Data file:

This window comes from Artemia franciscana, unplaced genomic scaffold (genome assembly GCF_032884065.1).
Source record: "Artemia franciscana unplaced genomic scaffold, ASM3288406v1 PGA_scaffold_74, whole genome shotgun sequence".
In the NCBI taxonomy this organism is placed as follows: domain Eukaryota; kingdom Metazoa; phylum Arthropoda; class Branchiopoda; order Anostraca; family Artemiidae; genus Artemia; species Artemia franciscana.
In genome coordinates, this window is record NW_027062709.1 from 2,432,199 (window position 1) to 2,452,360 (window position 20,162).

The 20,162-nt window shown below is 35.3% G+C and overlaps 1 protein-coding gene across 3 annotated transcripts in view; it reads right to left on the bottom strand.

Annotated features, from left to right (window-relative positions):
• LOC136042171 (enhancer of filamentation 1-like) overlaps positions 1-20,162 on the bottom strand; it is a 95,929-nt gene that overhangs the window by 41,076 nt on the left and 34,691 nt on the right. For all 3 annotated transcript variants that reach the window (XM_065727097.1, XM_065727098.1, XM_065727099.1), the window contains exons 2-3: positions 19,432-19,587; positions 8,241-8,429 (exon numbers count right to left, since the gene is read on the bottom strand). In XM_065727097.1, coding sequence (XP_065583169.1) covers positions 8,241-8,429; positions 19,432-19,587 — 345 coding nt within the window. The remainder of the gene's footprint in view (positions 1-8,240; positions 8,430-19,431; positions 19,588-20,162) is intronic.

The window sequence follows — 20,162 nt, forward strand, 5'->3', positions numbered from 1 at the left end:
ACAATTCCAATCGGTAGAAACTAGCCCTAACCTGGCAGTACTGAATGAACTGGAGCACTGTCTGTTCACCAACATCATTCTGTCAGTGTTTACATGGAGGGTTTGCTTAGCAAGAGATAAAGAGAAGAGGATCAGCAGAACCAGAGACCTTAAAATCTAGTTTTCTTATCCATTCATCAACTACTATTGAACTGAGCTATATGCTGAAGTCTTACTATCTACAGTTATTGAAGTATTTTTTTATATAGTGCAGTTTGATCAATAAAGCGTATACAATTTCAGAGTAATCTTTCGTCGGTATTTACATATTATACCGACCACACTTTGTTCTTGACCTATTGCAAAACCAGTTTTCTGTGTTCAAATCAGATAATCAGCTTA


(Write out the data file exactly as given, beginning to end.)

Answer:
This window comes from Artemia franciscana, unplaced genomic scaffold (genome assembly GCF_032884065.1).
Source record: "Artemia franciscana unplaced genomic scaffold, ASM3288406v1 PGA_scaffold_74, whole genome shotgun sequence".
In the NCBI taxonomy this organism is placed as follows: domain Eukaryota; kingdom Metazoa; phylum Arthropoda; class Branchiopoda; order Anostraca; family Artemiidae; genus Artemia; species Artemia franciscana.
In genome coordinates, this window is record NW_027062709.1 from 2,432,199 (window position 1) to 2,452,360 (window position 20,162).

The 20,162-nt window shown below is 35.3% G+C and overlaps 1 protein-coding gene across 3 annotated transcripts in view; it reads right to left on the bottom strand.

Annotated features, from left to right (window-relative positions):
• LOC136042171 (enhancer of filamentation 1-like) overlaps positions 1-20,162 on the bottom strand; it is a 95,929-nt gene that overhangs the window by 41,076 nt on the left and 34,691 nt on the right. For all 3 annotated transcript variants that reach the window (XM_065727097.1, XM_065727098.1, XM_065727099.1), the window contains exons 2-3: positions 19,432-19,587; positions 8,241-8,429 (exon numbers count right to left, since the gene is read on the bottom strand). In XM_065727097.1, coding sequence (XP_065583169.1) covers positions 8,241-8,429; positions 19,432-19,587 — 345 coding nt within the window. The remainder of the gene's footprint in view (positions 1-8,240; positions 8,430-19,431; positions 19,588-20,162) is intronic.

The window sequence follows — 20,162 nt, forward strand, 5'->3', positions numbered from 1 at the left end:
ACAATTCCAATCGGTAGAAACTAGCCCTAACCTGGCAGTACTGAATGAACTGGAGCACTGTCTGTTCACCAACATCATTCTGTCAGTGTTTACATGGAGGGTTTGCTTAGCAAGAGATAAAGAGAAGAGGATCAGCAGAACCAGAGACCTTAAAATCTAGTTTTCTTATCCATTCATCAACTACTATTGAACTGAGCTATATGCTGAAGTCTTACTATCTACAGTTATTGAAGTATTTTTTTATATAGTGCAGTTTGATCAATAAAGCGTATACAATTTCAGAGTAATCTTTCGTCGGTATTTACATATTATACCGACCACACTTTGTTCTTGACCTATTGCAAAACCAGTTTTCTGTGTTCAAATCAGATAATCAGCTTA